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The Power of Morning Meeting Creating a Responsive Classroom in Highland's Lower School

In an age where parents are increasingly concerned about the harmful effects of excessive screen time on their children, including social isolation and increased anxiety, the Responsive Classroom approach used in Highland’s Lower School provides an early antidote.

What is a Responsive Classroom?

Responsive Classroom is an evidence-based practice that places as much emphasis on social-emotional competencies as academic ones, asserting that great cognitive growth occurs through social interaction. In order to be successful academically and socially, students must learn to develop empathy, assertiveness (taking initiative), responsibility, self-control, and cooperation. The approach emphasizes the integration of academic and social-emotional skills as the best preparation for student success. Teachers have a deep understanding of where each child is developmentally, and see parents as partners in the learning process.

Third grade teacher Charity Duncan helps students engage with each other during their daily 'Morning Meeting.' From there, students can choose to work individually or in small groups to build social skills and self reliance.

On any given day, one can observe these practices in action at Highland. At morning meeting in their classrooms, students gather to welcome one another, making eye contact with each classmate.

How do teachers realize these objectives? The following core teaching practices comprise the Responsive Classroom approach:

Teacher Language | The intentional use of language to enable students to engage in their learning and develop the academic, social, and emotional skills they need to be successful in and out of school.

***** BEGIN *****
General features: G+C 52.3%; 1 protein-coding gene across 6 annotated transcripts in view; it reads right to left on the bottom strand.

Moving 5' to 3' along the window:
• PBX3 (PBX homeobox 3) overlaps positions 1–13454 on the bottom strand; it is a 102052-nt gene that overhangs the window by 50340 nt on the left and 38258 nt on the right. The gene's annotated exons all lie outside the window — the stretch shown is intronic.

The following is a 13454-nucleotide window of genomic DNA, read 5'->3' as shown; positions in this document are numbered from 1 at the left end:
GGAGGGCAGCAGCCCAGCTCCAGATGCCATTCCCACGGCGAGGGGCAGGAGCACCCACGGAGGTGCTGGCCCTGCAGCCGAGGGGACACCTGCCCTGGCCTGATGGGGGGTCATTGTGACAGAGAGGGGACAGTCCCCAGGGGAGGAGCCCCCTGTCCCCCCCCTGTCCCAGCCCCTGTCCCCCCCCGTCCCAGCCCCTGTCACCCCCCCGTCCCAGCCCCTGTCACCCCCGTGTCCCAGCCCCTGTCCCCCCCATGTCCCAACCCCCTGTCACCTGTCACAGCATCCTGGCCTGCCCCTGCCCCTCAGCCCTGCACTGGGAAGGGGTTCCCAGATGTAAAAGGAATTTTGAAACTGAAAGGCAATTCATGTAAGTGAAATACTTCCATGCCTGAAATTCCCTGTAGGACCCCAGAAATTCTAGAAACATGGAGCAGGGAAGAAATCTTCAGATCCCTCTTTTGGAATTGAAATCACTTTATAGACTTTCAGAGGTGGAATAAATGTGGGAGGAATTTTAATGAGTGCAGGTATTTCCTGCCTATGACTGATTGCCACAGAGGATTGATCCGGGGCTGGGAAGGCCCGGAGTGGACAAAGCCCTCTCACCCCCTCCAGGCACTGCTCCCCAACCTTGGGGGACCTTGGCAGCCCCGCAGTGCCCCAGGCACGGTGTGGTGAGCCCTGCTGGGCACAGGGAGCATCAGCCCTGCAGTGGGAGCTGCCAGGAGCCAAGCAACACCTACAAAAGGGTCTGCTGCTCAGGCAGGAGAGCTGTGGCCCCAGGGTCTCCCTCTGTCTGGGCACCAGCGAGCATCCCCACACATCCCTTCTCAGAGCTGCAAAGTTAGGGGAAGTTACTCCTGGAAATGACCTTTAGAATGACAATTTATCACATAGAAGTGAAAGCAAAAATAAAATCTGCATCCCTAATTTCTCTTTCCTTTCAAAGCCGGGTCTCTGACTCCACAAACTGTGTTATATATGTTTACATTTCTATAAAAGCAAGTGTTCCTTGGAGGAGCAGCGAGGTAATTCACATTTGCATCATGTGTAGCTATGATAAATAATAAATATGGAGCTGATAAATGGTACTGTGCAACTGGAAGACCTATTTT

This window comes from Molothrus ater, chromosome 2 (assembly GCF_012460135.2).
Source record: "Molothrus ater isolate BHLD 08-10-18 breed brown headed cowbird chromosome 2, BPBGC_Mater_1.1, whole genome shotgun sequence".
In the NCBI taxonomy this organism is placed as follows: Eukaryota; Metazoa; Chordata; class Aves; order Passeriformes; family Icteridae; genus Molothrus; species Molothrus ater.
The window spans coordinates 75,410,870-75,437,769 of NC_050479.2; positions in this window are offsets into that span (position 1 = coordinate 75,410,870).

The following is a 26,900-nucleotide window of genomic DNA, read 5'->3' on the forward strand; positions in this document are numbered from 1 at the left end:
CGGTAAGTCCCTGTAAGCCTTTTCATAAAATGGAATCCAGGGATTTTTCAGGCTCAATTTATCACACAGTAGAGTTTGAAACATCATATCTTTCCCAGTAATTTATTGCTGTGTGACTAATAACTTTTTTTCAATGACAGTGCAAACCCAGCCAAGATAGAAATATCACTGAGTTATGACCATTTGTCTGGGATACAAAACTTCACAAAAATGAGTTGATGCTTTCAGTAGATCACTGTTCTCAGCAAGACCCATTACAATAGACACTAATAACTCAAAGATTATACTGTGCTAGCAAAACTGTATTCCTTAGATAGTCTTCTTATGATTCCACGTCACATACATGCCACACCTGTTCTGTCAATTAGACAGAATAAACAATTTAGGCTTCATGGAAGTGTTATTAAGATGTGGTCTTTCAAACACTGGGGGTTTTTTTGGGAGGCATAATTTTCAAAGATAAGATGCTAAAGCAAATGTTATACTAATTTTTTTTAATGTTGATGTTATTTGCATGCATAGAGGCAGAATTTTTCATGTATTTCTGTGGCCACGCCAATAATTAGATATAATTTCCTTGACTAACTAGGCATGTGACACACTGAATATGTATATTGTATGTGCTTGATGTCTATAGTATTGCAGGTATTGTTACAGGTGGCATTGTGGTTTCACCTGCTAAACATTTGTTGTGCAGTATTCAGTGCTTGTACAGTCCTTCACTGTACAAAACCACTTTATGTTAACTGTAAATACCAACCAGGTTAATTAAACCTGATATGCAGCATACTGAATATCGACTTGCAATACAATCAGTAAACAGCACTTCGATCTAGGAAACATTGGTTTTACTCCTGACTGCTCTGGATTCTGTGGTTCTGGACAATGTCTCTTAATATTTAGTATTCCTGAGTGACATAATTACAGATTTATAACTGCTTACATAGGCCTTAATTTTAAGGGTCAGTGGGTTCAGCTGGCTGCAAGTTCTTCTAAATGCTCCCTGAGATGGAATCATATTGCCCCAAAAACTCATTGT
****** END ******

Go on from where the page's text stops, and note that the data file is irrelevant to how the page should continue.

Logical Consequences | A non-punitive response to misbehavior that allows teachers to set clear limits and students to fix and learn from their mistakes while maintaining their dignity.

Interactive Learning Structures | Purposeful activities that give students opportunities to engage with content in active (hands-on) and interactive (social) ways.

Interactive Modeling | An explicit practice for teaching procedures and routines (such as those for entering and exiting the room), as well as academic and social skills (such as engaging with the text or giving and accepting feedback).

“Since students help create the environment, they buy in and hold themselves accountable for maintaining it," says third grade teacher Emily Dale '08. of the Responsive Classroom concept.

On any given day, one can observe these practices in action at Highland. At morning meeting in their classrooms, students gather to welcome one another, making eye contact with each classmate. They share ideas, practice their listening skills, and engage in a group activity that encourages cooperation. Morning meeting sets the tone for the day.

“It’s about building a really positive community. Teachers know their students and treat them with respect, as important participants in creating the social and academic climate."

Classroom rules are clear, positive, and generated collaboratively. Lessons are punctuated by group activities, and a guided discovery or project approach (link to magazine article on project approach) allows students to direct their learning around areas of interest.

“Chilton Chats” are conducted monthly by Lower School Director Lise Hicklin. Here, the entire division gathers to discuss character themes, reflect on a growth mindset, and make relevant links between subject material and real life.

Third grade teacher Emily Dale sums up what she finds most valuable about Responsive Classroom: “It’s about building a really positive community. Teachers know their students and treat them with respect, as important participants in creating the social and academic climate. Since students help create the environment, they buy in and hold themselves accountable for maintaining it.”

Lower School Director Lise Hicklin has been at Highland School since 1985. Over the past 33 years, Lise has worked tirelessly to shape an academic environment that reflects the needs of her students and teachers.

“Responsive Classroom creates a structure for being proactive about the community you want to create,” adds Hicklin. “The result is a joyful classroom.”

Interested in learning more about Lower School academic programs at Highland School? Click here to read more and watch our Lower School video.

Ready to learn more about the Responsive Classroom? Please visit www.responsiveclassroom.org.

Created By
Cathy Campbell
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